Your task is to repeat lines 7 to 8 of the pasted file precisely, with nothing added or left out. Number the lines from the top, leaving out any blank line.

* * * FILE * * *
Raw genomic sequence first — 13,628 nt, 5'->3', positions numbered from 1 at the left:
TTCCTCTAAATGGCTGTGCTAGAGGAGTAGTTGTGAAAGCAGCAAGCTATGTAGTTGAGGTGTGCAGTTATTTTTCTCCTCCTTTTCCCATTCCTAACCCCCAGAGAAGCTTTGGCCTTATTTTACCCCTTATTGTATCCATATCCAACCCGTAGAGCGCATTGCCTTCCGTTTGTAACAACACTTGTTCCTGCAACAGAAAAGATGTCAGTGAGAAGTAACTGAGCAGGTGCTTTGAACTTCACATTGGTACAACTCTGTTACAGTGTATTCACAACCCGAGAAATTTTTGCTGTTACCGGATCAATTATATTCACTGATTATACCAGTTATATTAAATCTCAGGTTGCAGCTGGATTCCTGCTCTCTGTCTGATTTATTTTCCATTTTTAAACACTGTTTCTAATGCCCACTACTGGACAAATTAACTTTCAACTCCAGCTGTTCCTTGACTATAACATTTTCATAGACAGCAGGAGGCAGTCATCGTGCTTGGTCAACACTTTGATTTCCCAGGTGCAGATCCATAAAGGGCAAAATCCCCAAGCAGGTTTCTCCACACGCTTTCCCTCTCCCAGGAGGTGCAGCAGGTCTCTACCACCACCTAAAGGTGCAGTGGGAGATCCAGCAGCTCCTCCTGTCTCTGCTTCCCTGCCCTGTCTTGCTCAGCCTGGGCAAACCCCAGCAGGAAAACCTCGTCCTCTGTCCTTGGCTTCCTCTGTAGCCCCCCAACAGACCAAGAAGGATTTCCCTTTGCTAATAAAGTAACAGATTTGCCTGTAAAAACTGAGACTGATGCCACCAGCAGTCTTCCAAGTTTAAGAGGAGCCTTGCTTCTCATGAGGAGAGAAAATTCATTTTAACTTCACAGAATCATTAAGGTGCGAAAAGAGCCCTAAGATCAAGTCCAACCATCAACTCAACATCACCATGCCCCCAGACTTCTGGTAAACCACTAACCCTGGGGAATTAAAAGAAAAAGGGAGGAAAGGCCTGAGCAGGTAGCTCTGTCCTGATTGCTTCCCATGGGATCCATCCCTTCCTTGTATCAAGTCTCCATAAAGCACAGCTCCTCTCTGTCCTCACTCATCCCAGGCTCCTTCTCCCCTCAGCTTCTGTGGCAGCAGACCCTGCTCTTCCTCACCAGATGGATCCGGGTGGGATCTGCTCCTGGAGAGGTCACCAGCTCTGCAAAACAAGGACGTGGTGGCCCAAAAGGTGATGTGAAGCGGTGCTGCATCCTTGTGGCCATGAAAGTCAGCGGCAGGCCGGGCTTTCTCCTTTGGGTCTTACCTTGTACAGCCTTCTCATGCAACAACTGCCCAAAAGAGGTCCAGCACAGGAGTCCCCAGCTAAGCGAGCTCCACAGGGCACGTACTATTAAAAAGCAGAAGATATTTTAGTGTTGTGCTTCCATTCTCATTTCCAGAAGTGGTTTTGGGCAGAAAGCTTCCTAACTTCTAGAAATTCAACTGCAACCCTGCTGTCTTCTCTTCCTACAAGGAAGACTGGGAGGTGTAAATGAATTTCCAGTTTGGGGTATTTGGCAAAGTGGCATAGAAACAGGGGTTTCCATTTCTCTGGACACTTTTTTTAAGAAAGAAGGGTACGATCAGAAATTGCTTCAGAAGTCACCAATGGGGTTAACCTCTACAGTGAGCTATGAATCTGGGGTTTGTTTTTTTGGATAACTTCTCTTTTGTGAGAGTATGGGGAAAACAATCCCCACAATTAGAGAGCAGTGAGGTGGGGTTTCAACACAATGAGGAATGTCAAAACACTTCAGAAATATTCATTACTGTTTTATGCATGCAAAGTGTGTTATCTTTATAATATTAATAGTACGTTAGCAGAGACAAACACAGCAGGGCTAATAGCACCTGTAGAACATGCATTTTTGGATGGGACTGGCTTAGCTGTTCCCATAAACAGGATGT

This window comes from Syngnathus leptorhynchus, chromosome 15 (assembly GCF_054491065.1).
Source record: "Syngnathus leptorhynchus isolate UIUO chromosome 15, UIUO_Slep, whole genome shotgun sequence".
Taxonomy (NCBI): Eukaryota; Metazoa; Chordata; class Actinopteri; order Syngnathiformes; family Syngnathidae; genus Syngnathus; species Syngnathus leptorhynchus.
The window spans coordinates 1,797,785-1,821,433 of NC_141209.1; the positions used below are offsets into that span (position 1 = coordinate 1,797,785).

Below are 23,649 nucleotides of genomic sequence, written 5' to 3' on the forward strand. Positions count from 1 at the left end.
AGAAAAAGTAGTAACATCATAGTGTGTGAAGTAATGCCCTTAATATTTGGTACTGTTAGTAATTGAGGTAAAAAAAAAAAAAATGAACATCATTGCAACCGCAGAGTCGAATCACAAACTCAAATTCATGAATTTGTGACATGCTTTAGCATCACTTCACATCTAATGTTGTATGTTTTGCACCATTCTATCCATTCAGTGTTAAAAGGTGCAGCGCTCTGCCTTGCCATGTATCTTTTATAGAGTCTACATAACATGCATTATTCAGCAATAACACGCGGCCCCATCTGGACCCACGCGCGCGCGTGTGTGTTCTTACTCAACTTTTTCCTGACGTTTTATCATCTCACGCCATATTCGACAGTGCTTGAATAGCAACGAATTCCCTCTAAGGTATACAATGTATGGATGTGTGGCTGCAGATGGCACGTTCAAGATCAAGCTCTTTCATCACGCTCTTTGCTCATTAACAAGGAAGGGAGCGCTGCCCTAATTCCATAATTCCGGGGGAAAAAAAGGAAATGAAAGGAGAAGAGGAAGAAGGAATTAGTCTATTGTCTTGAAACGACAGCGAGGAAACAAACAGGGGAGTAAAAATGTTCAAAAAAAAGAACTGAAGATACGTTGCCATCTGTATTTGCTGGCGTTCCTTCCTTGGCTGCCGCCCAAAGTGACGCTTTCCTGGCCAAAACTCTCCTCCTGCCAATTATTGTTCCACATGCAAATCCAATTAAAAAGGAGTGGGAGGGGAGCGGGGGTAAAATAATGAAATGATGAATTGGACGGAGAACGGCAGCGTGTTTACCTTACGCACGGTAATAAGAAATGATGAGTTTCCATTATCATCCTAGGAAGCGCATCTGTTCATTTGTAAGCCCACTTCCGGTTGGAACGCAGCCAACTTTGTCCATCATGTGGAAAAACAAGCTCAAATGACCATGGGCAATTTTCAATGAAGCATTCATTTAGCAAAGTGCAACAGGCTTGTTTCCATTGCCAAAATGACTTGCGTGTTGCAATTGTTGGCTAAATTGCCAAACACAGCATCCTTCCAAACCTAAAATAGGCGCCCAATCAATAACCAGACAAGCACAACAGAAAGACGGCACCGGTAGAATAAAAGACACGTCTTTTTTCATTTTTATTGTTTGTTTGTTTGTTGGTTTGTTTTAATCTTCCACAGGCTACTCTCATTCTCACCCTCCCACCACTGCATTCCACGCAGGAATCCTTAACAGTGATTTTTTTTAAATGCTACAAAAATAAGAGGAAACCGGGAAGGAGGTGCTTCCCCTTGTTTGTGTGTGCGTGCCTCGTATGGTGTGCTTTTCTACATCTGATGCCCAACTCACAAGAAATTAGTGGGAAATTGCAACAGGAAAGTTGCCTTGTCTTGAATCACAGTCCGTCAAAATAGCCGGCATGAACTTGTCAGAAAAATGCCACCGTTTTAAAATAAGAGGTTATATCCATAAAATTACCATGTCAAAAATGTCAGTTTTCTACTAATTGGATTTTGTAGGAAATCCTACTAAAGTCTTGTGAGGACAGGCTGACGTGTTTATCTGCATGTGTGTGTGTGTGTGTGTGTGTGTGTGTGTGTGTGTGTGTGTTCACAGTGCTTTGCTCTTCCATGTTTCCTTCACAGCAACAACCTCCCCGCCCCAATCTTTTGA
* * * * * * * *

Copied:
Below are 23,649 nucleotides of genomic sequence, written 5' to 3' on the forward strand. Positions count from 1 at the left end.
AGAAAAAGTAGTAACATCATAGTGTGTGAAGTAATGCCCTTAATATTTGGTACTGTTAGTAATTGAGGTAAAAAAAAAAAAAATGAACATCATTGCAACCGCAGAGTCGAATCACAAACTCAAATTCATGAATTTGTGACATGCTTTAGCATCACTTCACATCTAATGTTGTATGTTTTGCACCATTCTATCCATTCAGTGTTAAAAGGTGCAGCGCTCTGCCTTGCCATGTATCTTTTATAGAGTCTACATAACATGCATTATTCAGCAATAACACGCGGCCCCATCTGGACCCACGCGCGCGCGTGTGTGTTCTTACTCAACTTTTTCCTGACGTTTTATCATCTCACGCCATATTCGACAGTGCTTGAATAGCAACGAATTCCCTCTAAGGTATACAATGTATGGATGTGTGGCTGCAGATGGCACGTTCAAGATCAAGCTCTTTCATCACGCTCTTTGCTCATTAACAAGGAAGGGAGCGCTGCCCTAATTCCATAATTCCGGGGGAAAAAAAGGAAATGAAAGGAGAAGAGGAAGAAGGAATTAGTCTATTGTCTTGAAACGACAGCGAGGAAACAAACAGGGGAGTAAAAATGTTCAAAAAAAAGAACTGAAGATACGTTGCCATCTGTATTTGCTGGCGTTCCTTCCTTGGCTGCCGCCCAAAGTGACGCTTTCCTGGCCAAAACTCTCCTCCTGCCAATTATTGTTCCACATGCAAATCCAATTAAAAAGGAGTGGGAGGGGAGCGGGGGTAAAATAATGAAATGATGAATTGGACGGAGAACGGCAGCGTGTTTACCTTACGCACGGTAATAAGAAATGATGAGTTTCCATTATCATCCTAGGAAGCGCATCTGTTCATTTGTAAGCCCACTTCCGGTTGGAACGCAGCCAACTTTGTCCATCATGTGGAAAAACAAGCTCAAATGACCATGGGCAATTTTCAATGAAGCATTCATTTAGCAAAGTGCAACAGGCTTGTTTCCATTGCCAAAATGACTTGCGTGTTGCAATTGTTGGCTAAATTGCCAAACACAGCATCCTTCCAAACCTAAAATAGGCGCCCAATCAATAACCAGACAAGCACAACAGAAAGACGGCACCGGTAGAATAAAAGACACGTCTTTTTTCATTTTTATTGTTTGTTTGTTTGTTGGTTTGTTTTAATCTTCCACAGGCTACTCTCATTCTCACCCTCCCACCACTGCATTCCACGCAGGAATCCTTAACAGTGATTTTTTTTAAATGCTACAAAAATAAGAGGAAACCGGGAAGGAGGTGCTTCCCCTTGTTTGTGTGTGCGTGCCTCGTATGGTGTGCTTTTCTACATCTGATGCCCAACTCACAAGAAATTAGTGGGAAATTGCAACAGGAAAGTTGCCTTGTCTTGAATCACAGTCCGTCAAAATAGCCGGCATGAACTTGTCAGAAAAATGCCACCGTTTTAAAATAAGAGGTTATATCCATAAAATTACCATGTCAAAAATGTCAGTTTTCTACTAATTGGATTTTGTAGGAAATCCTACTAAAGTCTTGTGAGGACAGGCTGACGTGTTTATCTGCATGTGTGTGTGTGTGTGTGTGTGTGTGTGTGTGTGTGTGTGTGTTCACAGTGCTTTGCTCTTCCATGTTTCCTTCACAGCAACAACCTCCCCGCCCCAATCTTTTGA